The neural representation of self is a fundamental question for brain research. Employing activation likelihood estimation (ALE) meta-analyses, we assessed the commonalities and distinctions between different components of the self by focusing on the ‘physical’ self and the ‘psychological’ self – assessed respectively through face processing and self-referential tasks. We first conducted ALE meta-analyses by computing the convergence of findings on brain activation in self-face recognition and self-referential studies respectively. Contrast and conjunction analyses of these two meta-analytic results were then applied to extract the distinctions and commonalities in self-face and self-reference tasks. Facial self processing was particularly associated with lateral brain regions with a right hemispheric dominance, while processing psychological self predominantly activated cortical midline structures, more specifically the anterior cingulate cortex/superior frontal cortex. In contrast, the conjunction analyses showed that the two aspects of self-processing recruit the dorsal anterior cingulate cortex and the left inferior frontal gyrus extending to the insula. A framework including both distinct and common neural representation of selfs is discussed.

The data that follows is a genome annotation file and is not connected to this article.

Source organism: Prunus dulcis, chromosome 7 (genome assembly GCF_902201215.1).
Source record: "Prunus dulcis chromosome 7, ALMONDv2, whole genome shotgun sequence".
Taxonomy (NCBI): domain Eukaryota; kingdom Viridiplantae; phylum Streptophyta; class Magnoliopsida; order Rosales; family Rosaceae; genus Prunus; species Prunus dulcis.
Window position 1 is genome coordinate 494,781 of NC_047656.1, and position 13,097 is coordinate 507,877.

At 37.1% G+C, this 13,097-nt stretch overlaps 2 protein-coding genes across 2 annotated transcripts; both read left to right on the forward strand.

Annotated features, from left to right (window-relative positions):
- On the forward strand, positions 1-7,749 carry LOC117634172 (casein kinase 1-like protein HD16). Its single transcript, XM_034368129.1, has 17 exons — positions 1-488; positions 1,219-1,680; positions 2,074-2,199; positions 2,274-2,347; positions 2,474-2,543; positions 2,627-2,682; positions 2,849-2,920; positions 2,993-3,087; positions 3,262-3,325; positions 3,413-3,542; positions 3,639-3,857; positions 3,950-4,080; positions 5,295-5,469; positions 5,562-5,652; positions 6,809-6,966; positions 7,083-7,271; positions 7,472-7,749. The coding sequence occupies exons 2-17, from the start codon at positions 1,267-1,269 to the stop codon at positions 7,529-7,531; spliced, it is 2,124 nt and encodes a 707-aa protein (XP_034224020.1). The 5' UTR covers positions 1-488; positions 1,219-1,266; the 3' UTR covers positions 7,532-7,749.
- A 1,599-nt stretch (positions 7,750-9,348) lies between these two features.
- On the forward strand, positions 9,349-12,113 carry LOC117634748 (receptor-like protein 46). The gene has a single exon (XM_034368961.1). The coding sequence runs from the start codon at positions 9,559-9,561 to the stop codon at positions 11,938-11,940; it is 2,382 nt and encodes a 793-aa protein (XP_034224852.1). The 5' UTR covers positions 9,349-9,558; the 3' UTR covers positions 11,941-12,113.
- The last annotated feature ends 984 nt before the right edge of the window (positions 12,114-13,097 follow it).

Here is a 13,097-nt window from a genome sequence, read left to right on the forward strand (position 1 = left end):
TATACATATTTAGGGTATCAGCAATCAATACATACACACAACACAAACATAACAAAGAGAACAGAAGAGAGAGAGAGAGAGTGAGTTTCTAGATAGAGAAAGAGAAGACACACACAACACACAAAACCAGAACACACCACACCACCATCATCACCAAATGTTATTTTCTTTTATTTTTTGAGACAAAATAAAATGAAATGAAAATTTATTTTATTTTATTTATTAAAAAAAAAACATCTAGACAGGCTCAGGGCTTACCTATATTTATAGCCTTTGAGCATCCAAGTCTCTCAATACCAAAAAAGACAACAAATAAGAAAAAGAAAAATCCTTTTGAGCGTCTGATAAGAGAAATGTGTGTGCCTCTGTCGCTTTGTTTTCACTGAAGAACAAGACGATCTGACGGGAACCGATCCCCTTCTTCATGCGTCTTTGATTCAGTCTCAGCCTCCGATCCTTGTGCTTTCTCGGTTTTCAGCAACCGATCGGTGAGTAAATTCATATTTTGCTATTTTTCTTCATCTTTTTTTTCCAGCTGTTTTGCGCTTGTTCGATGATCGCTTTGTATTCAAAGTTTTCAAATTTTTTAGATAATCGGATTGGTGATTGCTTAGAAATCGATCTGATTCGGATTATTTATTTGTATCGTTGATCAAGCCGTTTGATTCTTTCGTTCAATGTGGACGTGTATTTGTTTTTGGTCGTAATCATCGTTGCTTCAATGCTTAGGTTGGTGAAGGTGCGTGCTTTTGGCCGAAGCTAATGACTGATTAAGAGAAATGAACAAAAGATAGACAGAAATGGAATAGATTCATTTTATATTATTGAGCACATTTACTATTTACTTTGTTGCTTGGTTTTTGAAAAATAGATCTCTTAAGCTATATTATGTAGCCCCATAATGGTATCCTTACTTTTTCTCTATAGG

Hu, C., Di, X., Eickhoff, S. B., Zhang, M., Peng, K., Guo, H., & Sui, J. (2016). Distinct and common aspects of physical and psychological self-representation in the brain: A meta-analysis of self-bias in facial and self-referential judgements. Neuroscience & Biobehavioral Reviews, 61, 197-207. https://doi.org/10.1016/j.neubiorev.2015.12.003